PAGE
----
There's a line in Terminator (and yeah, it's my second favorite movie, what of it?) where Kyle Reese tries to describe the future to Sarah Connor. When she questions him about the details, he says, "I don't know tech stuff."
I know exactly how he feels.
I absolutely cannot stand people who can't remember their own phone number, can't give directions to their house, are unable to do simple math in order to make a quantitative decision, or who don't bother to follow clear instructions. And yet...
I have these blind spots. Like pretty much anything to do with television. I know that if I put any effort at all into learning this stuff, I'd start to pass for normal and my life would get that much easier. But I can't urge myself to care, and that's the problem.
Last week, Wendy came over to Melanie's house, where I was dogsitting in the lap of luxury, in order to watch the Project Runway premiere with me. So of course we turn on the TV at the last minute, although Wendy immediately began berating herself because, as she put it, "I told myself, it's Janet so let's give ourselves a half hour to figure out the TV." So anyway, we turn it on. And I don't know what the channel number is for Bravo. Wendy tells me (I think it was "44") but then there is no "44" on Melanie's TV.
So I tell Wendy, "I'm sorry. They don't get Bravo." Problem solved, right? Wendy took one look at the huge flat screen TV with all kinds of menus and gadgets and said, "Yes, they do. Go do a search for Project Runway. It just has a different channel number." I do this, and it works! It works like crazy!
Then Wendy makes me suffer through a whole conversation where she figures out, aloud, that AT&T has different channel numbers from ComCast, even though both Wendy's house and Melanie's are in Oakland, and then she laughs at me for telling her "DVR", in response to her question, "Do they have satellite?"
At the commercial, she makes me go back and tape the show and memorize the channel number (14? I think?). "But we're already watching the show." We can skip the commercials, oh, I hadn't thought of that. "But when will we ever need to know the channel number again?" At this point, Wendy sighs. "You always say that. And do you see how it always comes up again?"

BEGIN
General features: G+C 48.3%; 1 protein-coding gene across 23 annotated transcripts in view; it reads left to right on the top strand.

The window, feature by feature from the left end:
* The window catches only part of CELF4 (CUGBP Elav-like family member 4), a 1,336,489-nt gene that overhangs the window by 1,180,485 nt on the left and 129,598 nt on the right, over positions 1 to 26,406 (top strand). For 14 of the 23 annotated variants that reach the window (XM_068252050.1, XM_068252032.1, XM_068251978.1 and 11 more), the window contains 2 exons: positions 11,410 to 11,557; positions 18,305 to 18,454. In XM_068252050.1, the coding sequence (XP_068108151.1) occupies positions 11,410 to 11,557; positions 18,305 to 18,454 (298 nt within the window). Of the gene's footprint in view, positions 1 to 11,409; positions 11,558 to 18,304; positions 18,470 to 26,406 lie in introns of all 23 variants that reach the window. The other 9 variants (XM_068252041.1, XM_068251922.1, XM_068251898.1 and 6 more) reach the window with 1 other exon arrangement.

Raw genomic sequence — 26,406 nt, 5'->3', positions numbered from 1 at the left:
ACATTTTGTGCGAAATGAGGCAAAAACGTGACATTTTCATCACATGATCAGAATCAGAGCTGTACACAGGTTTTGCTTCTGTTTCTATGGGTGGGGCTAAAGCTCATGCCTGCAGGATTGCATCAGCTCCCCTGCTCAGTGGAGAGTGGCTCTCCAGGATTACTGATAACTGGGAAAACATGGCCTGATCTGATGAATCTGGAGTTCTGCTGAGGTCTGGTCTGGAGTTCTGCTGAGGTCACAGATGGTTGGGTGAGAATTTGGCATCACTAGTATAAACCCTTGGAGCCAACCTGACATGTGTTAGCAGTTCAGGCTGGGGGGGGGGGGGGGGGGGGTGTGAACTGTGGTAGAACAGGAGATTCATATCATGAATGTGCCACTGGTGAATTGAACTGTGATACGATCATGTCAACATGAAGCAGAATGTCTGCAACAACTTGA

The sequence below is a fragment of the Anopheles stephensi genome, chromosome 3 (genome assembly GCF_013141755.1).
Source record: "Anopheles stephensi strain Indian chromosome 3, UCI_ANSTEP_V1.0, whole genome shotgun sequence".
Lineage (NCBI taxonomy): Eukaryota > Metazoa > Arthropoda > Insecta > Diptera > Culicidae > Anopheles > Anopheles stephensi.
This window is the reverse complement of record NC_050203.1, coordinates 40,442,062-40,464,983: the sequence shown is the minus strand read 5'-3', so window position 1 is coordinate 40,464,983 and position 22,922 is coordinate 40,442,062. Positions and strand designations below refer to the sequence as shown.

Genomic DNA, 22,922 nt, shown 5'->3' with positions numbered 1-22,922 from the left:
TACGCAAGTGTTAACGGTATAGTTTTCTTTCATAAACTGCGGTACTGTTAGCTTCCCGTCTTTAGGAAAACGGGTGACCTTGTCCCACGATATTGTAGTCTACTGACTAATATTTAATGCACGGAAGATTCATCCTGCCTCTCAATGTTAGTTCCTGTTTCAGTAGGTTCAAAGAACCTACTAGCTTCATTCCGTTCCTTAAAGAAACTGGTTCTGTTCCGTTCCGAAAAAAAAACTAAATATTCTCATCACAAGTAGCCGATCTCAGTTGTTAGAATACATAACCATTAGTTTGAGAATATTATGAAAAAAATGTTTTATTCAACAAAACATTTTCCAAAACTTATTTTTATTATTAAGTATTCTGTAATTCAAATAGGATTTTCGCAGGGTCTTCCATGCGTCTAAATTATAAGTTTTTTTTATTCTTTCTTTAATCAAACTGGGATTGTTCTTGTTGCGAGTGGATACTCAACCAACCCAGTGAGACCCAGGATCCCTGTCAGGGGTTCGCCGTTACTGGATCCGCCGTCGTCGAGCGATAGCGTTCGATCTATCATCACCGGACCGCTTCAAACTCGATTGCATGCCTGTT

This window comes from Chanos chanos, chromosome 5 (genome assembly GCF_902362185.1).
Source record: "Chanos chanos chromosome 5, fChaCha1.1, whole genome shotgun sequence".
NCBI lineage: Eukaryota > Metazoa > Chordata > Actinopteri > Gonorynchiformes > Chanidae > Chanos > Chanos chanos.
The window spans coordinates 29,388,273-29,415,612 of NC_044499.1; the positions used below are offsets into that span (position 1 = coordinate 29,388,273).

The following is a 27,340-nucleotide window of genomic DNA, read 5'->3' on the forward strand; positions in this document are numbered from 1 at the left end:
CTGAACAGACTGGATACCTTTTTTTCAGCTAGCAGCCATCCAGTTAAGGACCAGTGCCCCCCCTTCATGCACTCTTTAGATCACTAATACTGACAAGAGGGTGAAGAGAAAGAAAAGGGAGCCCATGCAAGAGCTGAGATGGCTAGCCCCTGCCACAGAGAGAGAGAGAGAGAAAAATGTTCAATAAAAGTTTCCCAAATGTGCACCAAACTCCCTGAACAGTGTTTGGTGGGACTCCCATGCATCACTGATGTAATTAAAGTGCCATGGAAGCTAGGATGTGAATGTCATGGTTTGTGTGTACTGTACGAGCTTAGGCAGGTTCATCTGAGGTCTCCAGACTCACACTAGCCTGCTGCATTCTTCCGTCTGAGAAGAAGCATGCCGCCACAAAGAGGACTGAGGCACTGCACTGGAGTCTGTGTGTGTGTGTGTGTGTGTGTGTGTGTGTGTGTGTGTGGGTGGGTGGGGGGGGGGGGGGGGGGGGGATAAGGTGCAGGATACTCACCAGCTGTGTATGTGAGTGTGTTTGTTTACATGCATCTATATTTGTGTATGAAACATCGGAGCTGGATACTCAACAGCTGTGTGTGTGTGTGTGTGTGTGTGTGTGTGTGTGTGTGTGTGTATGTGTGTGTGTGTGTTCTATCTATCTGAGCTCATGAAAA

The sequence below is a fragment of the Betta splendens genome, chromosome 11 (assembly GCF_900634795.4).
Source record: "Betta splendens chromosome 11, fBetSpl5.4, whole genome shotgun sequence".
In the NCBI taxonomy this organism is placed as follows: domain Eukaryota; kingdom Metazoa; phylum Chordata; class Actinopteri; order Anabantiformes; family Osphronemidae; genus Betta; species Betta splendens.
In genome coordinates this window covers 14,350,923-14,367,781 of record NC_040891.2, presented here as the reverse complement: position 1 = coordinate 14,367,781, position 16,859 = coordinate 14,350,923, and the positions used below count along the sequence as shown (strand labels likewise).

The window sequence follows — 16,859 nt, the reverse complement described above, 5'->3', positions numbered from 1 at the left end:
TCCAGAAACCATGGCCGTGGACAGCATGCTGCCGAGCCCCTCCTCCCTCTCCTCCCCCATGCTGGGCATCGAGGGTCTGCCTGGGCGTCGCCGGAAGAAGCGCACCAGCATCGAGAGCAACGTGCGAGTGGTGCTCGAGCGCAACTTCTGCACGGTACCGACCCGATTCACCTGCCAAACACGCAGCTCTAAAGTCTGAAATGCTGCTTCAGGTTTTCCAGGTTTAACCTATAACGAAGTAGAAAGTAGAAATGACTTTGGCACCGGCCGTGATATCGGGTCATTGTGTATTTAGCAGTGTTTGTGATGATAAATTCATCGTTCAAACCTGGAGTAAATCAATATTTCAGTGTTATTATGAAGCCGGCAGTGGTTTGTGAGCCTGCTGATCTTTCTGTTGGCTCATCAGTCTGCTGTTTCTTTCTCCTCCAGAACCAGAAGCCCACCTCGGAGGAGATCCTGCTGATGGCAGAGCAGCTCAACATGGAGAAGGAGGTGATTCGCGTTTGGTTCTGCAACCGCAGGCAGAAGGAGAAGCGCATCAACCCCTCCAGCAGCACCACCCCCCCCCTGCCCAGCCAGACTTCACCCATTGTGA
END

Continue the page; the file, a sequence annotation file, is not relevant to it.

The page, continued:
Actually, no. That had seriously never occurred to me before. And yet...hey. Yeah. It always comes up again. Just like me not knowing the name of a single actor or director. Just like I still can't work a VCR even though the technology is now almost obsolete. In fact, similar to the confusing world of radio stations. This stuff always, always, always comes up again.
In fact, I was reminded of a conversation Wendy and I had a few weeks after we met.
Wendy: "My Dinner With Andre is on channel 9 tonight; you should watch it."
Me: (Pretending to go along like I always do, hoping the conversation will end quicker.) "Okay."
Wendy: "Hey, what did you think of My Dinner with Andre?"
Me: "Oh. Um, I didn't watch it. We don't get cable."
That's when she explained that channel 9 is not, in fact, cable. Just plain old public TV. Then, because she's Wendy, she questioned me exhaustively about why I had said I'd watch something I had no intention of watching. The TV was my roommate's, I didn't really know how to work it, and, well, conversations about TV channels make my brain implode.
Fast forward 20 years, and Wendy is still trying to fathom why I can't learn simple technological tasks. She made mincemeat out of the several plausible excuses I offered (among them that I didn't own a TV until, well, okay, my boyfriend owned a TV when were 27, but my very own TV...whatever, she crushed my argument). So although I can kinda figure out how I developed these particular incompetencies, I really can't justify continuing them.
Except. I just don't care. For example: when I was 37 I bought a car. I can't even remember why I bothered to tell anyone, but I think it came up in conversation at work because I had to go pick it up or something. And everyone started asking me what kind of car it was. The thing is, I didn't know. I didn't care. Someone helped me pick it out, it was used and cheap and practical, and I couldn't possibly begin to understand how anyone could make a conversation out of this.
It's the same with which cable company, which channel, which actor...I just want someone else to deal. Certain things I can analyze until the people I'm having a conversation with stab themselves in the eardrums with whatever nearby object they can fashion into a crude implement. But other topics just make my brain cringe -- it just shuts tight behind my eyes, waiting until these people can be distracted by some other less painful topic. I'm like the illiterate successful business owner, deflecting all situations that require literacy.
Except I'm not a successful business owner. And I badly need to watch Project Runway.